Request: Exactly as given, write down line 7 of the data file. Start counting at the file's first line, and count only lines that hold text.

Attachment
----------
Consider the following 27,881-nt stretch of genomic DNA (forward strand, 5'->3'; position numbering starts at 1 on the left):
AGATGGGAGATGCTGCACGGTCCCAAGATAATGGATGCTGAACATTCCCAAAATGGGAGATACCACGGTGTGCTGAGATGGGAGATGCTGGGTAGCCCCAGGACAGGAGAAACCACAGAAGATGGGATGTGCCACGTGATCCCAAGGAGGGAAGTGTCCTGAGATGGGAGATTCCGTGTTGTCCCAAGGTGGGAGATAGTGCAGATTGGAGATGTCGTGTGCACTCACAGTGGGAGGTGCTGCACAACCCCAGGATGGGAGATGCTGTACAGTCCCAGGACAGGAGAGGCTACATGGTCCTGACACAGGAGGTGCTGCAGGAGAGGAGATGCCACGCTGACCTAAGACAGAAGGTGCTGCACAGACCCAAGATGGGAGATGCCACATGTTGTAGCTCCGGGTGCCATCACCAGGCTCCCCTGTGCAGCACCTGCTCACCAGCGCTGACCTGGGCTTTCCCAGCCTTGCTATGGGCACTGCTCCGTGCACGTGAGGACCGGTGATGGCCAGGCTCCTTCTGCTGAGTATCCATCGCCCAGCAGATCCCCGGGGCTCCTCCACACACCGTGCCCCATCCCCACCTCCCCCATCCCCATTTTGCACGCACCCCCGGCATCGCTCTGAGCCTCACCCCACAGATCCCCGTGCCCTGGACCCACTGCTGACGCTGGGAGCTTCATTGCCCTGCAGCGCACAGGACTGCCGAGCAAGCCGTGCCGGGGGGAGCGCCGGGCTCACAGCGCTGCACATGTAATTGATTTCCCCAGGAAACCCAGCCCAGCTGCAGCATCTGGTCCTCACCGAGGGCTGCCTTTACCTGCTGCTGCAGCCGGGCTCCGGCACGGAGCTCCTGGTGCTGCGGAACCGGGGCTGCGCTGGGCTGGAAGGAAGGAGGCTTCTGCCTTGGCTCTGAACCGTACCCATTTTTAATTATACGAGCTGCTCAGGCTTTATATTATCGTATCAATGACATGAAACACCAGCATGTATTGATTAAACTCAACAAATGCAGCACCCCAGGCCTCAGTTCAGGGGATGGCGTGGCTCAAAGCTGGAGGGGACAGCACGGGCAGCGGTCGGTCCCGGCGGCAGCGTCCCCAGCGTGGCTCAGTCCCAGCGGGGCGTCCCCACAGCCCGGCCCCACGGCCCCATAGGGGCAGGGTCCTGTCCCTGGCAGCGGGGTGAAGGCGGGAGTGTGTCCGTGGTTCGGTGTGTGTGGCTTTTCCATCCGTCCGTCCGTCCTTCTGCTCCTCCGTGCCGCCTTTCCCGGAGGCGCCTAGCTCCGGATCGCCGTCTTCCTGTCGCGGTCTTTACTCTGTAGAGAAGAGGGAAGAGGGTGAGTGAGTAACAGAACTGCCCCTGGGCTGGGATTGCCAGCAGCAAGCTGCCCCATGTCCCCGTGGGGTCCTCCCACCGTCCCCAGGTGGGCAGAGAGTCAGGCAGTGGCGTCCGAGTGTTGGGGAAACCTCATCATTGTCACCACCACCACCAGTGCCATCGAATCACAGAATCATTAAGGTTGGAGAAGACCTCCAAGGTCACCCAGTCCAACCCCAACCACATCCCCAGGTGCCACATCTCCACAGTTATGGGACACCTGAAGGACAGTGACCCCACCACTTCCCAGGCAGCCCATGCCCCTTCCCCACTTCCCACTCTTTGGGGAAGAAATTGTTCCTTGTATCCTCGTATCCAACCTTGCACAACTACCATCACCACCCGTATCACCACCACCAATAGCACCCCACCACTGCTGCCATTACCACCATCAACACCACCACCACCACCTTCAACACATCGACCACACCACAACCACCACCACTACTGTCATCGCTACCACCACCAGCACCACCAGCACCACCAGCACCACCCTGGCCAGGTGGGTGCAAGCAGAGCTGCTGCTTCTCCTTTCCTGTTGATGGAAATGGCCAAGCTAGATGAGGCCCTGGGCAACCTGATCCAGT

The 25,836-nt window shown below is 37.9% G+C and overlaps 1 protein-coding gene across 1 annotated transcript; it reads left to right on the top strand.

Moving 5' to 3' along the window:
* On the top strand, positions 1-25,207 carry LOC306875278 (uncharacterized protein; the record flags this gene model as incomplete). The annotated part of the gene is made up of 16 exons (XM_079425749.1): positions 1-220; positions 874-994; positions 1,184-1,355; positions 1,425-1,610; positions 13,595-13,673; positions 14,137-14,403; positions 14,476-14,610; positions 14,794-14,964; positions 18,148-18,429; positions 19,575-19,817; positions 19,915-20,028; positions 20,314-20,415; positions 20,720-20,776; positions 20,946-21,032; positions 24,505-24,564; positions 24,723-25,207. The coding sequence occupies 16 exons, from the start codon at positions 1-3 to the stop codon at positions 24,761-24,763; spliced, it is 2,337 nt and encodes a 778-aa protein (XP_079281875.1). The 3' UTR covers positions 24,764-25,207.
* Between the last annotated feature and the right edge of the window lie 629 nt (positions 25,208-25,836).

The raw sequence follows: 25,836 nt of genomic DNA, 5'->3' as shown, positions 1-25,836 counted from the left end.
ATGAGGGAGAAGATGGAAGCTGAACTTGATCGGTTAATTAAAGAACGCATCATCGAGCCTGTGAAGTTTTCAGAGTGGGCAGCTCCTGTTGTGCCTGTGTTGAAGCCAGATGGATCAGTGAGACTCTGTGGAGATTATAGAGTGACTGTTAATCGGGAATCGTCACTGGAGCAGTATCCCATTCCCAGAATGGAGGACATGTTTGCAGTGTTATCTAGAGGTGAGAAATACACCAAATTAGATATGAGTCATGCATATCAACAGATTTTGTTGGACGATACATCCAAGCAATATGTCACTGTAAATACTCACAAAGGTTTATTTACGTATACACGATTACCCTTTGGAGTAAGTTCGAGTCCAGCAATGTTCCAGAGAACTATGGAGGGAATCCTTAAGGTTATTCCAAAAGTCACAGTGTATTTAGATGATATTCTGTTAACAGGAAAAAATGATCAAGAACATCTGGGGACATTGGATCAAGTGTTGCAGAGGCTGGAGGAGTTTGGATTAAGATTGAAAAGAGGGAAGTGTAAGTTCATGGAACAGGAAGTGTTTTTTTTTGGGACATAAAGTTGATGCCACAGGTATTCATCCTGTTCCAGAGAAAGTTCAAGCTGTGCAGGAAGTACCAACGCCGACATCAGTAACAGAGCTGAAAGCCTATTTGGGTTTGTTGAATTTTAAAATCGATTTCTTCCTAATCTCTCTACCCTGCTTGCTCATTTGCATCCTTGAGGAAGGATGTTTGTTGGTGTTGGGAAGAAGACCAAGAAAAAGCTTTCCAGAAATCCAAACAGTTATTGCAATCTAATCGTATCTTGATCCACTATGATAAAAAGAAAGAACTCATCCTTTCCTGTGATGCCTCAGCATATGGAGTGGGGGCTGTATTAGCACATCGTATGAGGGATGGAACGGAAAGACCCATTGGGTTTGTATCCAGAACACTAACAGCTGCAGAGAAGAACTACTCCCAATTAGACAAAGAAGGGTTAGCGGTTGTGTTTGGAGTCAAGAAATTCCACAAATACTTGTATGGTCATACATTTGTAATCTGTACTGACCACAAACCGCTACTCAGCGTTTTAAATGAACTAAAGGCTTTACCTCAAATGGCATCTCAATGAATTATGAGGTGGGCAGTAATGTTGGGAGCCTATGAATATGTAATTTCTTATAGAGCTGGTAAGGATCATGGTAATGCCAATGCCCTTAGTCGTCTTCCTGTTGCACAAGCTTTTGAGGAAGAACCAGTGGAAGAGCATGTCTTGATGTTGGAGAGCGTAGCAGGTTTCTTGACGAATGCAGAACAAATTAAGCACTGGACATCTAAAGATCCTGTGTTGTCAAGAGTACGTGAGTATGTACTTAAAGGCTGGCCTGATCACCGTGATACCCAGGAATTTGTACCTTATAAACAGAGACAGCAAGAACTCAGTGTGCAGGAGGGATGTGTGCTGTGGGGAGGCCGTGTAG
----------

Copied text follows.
The raw sequence follows: 25,836 nt of genomic DNA, 5'->3' as shown, positions 1-25,836 counted from the left end.